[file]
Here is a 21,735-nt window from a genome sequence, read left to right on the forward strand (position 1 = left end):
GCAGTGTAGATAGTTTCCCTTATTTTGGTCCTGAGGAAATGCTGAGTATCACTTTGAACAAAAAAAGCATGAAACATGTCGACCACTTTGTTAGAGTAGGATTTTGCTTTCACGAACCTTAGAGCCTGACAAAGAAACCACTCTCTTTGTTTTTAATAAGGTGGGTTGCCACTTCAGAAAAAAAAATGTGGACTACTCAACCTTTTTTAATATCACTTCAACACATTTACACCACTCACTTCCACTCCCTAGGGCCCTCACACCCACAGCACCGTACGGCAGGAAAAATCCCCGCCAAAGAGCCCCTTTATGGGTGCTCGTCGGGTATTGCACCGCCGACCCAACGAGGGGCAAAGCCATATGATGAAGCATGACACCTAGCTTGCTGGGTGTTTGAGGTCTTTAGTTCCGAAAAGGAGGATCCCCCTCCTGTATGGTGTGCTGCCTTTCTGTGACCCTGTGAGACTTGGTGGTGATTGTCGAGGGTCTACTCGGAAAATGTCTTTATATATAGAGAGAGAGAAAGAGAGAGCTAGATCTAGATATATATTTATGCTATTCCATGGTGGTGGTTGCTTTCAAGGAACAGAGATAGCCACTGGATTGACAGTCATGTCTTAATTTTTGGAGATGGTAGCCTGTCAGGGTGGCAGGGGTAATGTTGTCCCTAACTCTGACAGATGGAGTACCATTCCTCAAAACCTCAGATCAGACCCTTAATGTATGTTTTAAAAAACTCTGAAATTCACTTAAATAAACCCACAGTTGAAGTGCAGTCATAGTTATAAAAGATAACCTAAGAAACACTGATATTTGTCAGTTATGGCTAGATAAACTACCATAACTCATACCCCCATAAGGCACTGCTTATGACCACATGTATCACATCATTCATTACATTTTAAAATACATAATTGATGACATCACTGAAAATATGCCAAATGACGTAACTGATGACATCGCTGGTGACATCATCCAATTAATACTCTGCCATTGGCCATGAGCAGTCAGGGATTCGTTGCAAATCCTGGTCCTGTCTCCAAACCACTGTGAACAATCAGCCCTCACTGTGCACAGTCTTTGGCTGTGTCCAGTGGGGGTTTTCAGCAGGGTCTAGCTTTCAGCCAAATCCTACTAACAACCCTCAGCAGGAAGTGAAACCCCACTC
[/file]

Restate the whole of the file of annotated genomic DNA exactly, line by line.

Here is a 21,735-nt window from a genome sequence, read left to right on the forward strand (position 1 = left end):
GCAGTGTAGATAGTTTCCCTTATTTTGGTCCTGAGGAAATGCTGAGTATCACTTTGAACAAAAAAAGCATGAAACATGTCGACCACTTTGTTAGAGTAGGATTTTGCTTTCACGAACCTTAGAGCCTGACAAAGAAACCACTCTCTTTGTTTTTAATAAGGTGGGTTGCCACTTCAGAAAAAAAAATGTGGACTACTCAACCTTTTTTAATATCACTTCAACACATTTACACCACTCACTTCCACTCCCTAGGGCCCTCACACCCACAGCACCGTACGGCAGGAAAAATCCCCGCCAAAGAGCCCCTTTATGGGTGCTCGTCGGGTATTGCACCGCCGACCCAACGAGGGGCAAAGCCATATGATGAAGCATGACACCTAGCTTGCTGGGTGTTTGAGGTCTTTAGTTCCGAAAAGGAGGATCCCCCTCCTGTATGGTGTGCTGCCTTTCTGTGACCCTGTGAGACTTGGTGGTGATTGTCGAGGGTCTACTCGGAAAATGTCTTTATATATAGAGAGAGAGAAAGAGAGAGCTAGATCTAGATATATATTTATGCTATTCCATGGTGGTGGTTGCTTTCAAGGAACAGAGATAGCCACTGGATTGACAGTCATGTCTTAATTTTTGGAGATGGTAGCCTGTCAGGGTGGCAGGGGTAATGTTGTCCCTAACTCTGACAGATGGAGTACCATTCCTCAAAACCTCAGATCAGACCCTTAATGTATGTTTTAAAAAACTCTGAAATTCACTTAAATAAACCCACAGTTGAAGTGCAGTCATAGTTATAAAAGATAACCTAAGAAACACTGATATTTGTCAGTTATGGCTAGATAAACTACCATAACTCATACCCCCATAAGGCACTGCTTATGACCACATGTATCACATCATTCATTACATTTTAAAATACATAATTGATGACATCACTGAAAATATGCCAAATGACGTAACTGATGACATCGCTGGTGACATCATCCAATTAATACTCTGCCATTGGCCATGAGCAGTCAGGGATTCGTTGCAAATCCTGGTCCTGTCTCCAAACCACTGTGAACAATCAGCCCTCACTGTGCACAGTCTTTGGCTGTGTCCAGTGGGGGTTTTCAGCAGGGTCTAGCTTTCAGCCAAATCCTACTAACAACCCTCAGCAGGAAGTGAAACCCCACTC